Vatican City: Pope Francis held an emotional meeting with hundreds of children on Saturday, including a Nigerian boy whose parents drowned in a shipwreck, and told them migrants "are not dangerous, but in danger".
The meeting followed a surge in migrant traffic this week between Libya and Italy, with more than 14,000 saved from overcrowded boats since Monday and three consecutive days of shipwrecks in which hundreds may have died.
Three infants were among 45 bodies recovered at sea on Friday, UNICEF Italy said.
Meeting the mostly Italian children who took a special train from southern Italy to the Vatican's own railway station, Francis hugged the Nigerian boy, Osayande, who has been taken in by an Italian family.
He showed them an orange life jacket he was given by a Spanish rescuer working to save lives in the Mediterranean.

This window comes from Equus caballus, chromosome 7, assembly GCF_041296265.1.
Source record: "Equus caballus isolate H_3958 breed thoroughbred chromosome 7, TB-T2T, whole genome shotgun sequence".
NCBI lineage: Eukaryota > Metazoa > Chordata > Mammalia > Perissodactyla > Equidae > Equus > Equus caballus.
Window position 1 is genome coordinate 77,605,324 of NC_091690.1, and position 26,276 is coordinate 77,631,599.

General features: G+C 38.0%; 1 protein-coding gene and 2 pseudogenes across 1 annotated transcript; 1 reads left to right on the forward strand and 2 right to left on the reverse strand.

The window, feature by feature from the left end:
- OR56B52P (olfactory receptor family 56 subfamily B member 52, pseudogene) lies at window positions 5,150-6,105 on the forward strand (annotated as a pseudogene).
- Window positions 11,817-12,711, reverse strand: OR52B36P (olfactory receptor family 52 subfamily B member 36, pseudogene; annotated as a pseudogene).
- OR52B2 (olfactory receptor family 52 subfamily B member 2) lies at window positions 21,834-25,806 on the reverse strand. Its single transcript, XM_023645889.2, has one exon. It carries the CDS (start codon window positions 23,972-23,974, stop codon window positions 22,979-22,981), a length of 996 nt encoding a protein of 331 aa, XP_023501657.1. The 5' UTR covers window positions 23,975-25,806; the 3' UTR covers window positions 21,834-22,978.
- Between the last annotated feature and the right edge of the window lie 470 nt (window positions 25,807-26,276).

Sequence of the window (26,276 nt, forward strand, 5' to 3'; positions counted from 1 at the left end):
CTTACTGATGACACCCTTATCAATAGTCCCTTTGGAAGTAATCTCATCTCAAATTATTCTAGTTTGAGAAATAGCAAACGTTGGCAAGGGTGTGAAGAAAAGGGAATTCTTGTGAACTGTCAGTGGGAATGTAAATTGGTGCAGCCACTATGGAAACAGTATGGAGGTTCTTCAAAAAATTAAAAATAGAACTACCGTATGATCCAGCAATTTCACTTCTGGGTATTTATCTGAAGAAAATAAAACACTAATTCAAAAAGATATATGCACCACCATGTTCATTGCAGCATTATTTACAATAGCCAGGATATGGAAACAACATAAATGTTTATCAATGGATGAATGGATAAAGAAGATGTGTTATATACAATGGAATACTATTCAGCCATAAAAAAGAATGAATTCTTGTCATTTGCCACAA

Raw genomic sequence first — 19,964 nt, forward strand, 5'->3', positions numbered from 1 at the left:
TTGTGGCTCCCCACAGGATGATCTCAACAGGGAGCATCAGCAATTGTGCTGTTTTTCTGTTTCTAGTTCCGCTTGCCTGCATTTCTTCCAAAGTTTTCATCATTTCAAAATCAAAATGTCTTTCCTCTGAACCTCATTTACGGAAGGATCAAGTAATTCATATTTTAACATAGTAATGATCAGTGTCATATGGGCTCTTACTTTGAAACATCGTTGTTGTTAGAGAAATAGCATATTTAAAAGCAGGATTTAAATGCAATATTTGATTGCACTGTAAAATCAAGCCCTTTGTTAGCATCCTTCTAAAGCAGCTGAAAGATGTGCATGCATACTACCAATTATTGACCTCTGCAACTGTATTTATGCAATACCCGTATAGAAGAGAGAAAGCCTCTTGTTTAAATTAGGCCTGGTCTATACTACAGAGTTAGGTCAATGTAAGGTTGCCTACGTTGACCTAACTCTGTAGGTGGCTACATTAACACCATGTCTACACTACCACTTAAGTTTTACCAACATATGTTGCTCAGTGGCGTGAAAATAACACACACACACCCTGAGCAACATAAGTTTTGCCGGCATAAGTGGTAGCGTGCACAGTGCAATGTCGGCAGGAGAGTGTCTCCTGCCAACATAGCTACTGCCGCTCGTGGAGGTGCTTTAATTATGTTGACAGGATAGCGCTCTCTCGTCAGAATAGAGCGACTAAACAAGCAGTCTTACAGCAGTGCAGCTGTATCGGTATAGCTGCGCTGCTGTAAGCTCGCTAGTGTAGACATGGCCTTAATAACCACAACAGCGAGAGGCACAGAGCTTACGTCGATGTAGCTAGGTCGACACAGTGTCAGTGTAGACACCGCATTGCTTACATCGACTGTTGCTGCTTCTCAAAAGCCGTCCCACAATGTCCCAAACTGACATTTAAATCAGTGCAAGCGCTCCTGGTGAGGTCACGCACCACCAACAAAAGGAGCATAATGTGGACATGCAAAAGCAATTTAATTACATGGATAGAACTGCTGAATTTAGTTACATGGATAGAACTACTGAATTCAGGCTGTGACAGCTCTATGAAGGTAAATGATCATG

"He brought me this life jacket and, crying a little bit, he said: 'Father, I failed.
There was a little girl in the sea and I wasn't able to save her.
All I could reach was her life jacket'" the pope said.
"What was her name? I don't know - a little girl without a name...She's in heaven and watching us. Let's close our eyes, think about her and give her a name."
The influx of migrants and refugees into Europe in recent years has fanned popular fears of foreigners and prompted politicians to tighten border controls and limit the number of newcomers allowed to stay.
The pope has repeatedly sought to underscore the plight of these people, especially the hundreds of thousands who have risked their lives to come to Europe in flimsy boats.
He visited the Greek island of Lesbos last month, bringing 12 refugees back on his plane to set an example of how other people and countries should welcome refugees.
In southern Italy on Saturday, about 4,000 migrants made it to dry land, many of them exhausted and dehydrated.
"The number of minors who make the journey on their own and arrive in Europe is much higher than what we saw last year," Save the Children spokeswoman Giovanna Di Benedetto said.
"But we are increasingly coming across much younger children, children of nine or ten years of age, who have made the journey alone or who have lost their parents or family members with whom they were travelling," she said.